Secondary lymphedema is a common complication after cancer treatment, but the pathomechanisms underlying the disease remain unclear. Using a mouse tail lymphedema model, we found an increase in local and systemic levels of the lymphangiogenic factor vascular endothelial growth factor (VEGF)-C and identified CD68+ macrophages as a cellular source. Surprisingly, overexpression of VEGF-C in a transgenic mouse model led to aggravation of lymphedema with increased immune cell infiltration and vascular leakage compared with wild-type littermates. Conversely, blockage of VEGF-C by overexpression of soluble VEGF receptor-3 reduced edema development, diminishing inflammation and blood vascular leakage. Similar findings were obtained in a hind limb lymph node excision lymphedema model. Flow cytometry analyses and immunofluorescence stainings in lymphedematic tissue showed that VEGF receptor-3 expression was restricted to lymphatic endothelial cells. Our data suggest that endogenous VEGF-C causes blood vascular leakage and fluid influx into the tissue, thus actively contributing to edema formation. These data may provide the basis for future clinical therapeutic approaches.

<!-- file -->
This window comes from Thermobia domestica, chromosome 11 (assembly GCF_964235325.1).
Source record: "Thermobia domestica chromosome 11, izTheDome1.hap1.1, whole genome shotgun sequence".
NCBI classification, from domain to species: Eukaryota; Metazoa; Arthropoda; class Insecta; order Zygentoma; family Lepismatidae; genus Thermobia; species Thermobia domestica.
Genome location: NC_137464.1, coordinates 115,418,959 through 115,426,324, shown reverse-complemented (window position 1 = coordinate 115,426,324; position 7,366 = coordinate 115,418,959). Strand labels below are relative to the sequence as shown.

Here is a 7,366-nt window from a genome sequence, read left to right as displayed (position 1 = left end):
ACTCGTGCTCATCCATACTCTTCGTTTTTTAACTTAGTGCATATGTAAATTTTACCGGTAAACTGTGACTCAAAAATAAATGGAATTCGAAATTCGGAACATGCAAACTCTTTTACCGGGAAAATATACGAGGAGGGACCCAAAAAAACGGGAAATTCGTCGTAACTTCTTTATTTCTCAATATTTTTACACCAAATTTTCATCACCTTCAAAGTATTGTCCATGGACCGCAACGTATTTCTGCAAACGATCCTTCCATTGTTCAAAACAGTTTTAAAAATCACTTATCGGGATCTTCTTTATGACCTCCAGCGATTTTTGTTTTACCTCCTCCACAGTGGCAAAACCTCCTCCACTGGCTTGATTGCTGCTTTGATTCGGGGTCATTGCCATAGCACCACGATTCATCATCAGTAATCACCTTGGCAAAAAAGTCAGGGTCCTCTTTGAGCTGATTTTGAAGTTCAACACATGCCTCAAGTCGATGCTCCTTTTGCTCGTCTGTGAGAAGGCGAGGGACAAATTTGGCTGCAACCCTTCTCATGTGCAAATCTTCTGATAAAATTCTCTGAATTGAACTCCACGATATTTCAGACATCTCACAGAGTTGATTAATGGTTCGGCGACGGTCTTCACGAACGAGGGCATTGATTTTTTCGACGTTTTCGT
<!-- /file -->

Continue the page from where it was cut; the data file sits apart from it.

Gousopoulos, E., Proulx, S. T., Bachmann, S. B., Dieterich, L. C., Scholl, J., Karaman, S., … Detmar, M. (2017). An Important Role of VEGF-C in Promoting Lymphedema Development. Journal of Investigative Dermatology, 137(9), 1995–2004. https://doi.org/10.1016/j.jid.2017.04.033